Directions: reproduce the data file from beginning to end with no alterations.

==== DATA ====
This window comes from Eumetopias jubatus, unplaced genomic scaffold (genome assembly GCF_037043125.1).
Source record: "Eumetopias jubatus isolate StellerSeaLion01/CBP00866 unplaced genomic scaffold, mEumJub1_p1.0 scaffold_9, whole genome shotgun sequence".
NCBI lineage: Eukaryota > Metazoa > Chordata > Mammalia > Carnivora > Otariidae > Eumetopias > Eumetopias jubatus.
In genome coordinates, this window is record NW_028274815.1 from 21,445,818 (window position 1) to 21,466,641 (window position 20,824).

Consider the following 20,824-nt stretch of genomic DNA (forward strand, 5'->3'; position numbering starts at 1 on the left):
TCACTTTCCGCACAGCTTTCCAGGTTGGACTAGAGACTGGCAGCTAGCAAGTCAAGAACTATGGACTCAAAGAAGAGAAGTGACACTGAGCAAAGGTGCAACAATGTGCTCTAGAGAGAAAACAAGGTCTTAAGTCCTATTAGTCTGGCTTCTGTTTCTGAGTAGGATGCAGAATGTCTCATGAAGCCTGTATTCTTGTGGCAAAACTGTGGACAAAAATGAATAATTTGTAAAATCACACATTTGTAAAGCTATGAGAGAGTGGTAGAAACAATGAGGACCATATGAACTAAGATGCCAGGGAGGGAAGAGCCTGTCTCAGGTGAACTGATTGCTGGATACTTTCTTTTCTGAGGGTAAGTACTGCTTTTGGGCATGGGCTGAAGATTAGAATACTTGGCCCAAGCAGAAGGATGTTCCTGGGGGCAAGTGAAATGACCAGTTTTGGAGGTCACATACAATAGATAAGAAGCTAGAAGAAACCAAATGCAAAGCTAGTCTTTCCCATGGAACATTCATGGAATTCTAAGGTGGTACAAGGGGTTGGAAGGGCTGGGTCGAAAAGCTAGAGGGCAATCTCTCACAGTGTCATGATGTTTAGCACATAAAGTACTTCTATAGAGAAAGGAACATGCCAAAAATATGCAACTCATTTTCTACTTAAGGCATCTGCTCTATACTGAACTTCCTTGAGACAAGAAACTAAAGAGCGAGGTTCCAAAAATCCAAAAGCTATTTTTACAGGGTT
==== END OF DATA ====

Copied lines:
This window comes from Eumetopias jubatus, unplaced genomic scaffold (genome assembly GCF_037043125.1).
Source record: "Eumetopias jubatus isolate StellerSeaLion01/CBP00866 unplaced genomic scaffold, mEumJub1_p1.0 scaffold_9, whole genome shotgun sequence".
NCBI lineage: Eukaryota > Metazoa > Chordata > Mammalia > Carnivora > Otariidae > Eumetopias > Eumetopias jubatus.
In genome coordinates, this window is record NW_028274815.1 from 21,445,818 (window position 1) to 21,466,641 (window position 20,824).

Consider the following 20,824-nt stretch of genomic DNA (forward strand, 5'->3'; position numbering starts at 1 on the left):
TCACTTTCCGCACAGCTTTCCAGGTTGGACTAGAGACTGGCAGCTAGCAAGTCAAGAACTATGGACTCAAAGAAGAGAAGTGACACTGAGCAAAGGTGCAACAATGTGCTCTAGAGAGAAAACAAGGTCTTAAGTCCTATTAGTCTGGCTTCTGTTTCTGAGTAGGATGCAGAATGTCTCATGAAGCCTGTATTCTTGTGGCAAAACTGTGGACAAAAATGAATAATTTGTAAAATCACACATTTGTAAAGCTATGAGAGAGTGGTAGAAACAATGAGGACCATATGAACTAAGATGCCAGGGAGGGAAGAGCCTGTCTCAGGTGAACTGATTGCTGGATACTTTCTTTTCTGAGGGTAAGTACTGCTTTTGGGCATGGGCTGAAGATTAGAATACTTGGCCCAAGCAGAAGGATGTTCCTGGGGGCAAGTGAAATGACCAGTTTTGGAGGTCACATACAATAGATAAGAAGCTAGAAGAAACCAAATGCAAAGCTAGTCTTTCCCATGGAACATTCATGGAATTCTAAGGTGGTACAAGGGGTTGGAAGGGCTGGGTCGAAAAGCTAGAGGGCAATCTCTCACAGTGTCATGATGTTTAGCACATAAAGTACTTCTATAGAGAAAGGAACATGCCAAAAATATGCAACTCATTTTCTACTTAAGGCATCTGCTCTATACTGAACTTCCTTGAGACAAGAAACTAAAGAGCGAGGTTCCAAAAATCCAAAAGCTATTTTTACAGGGTT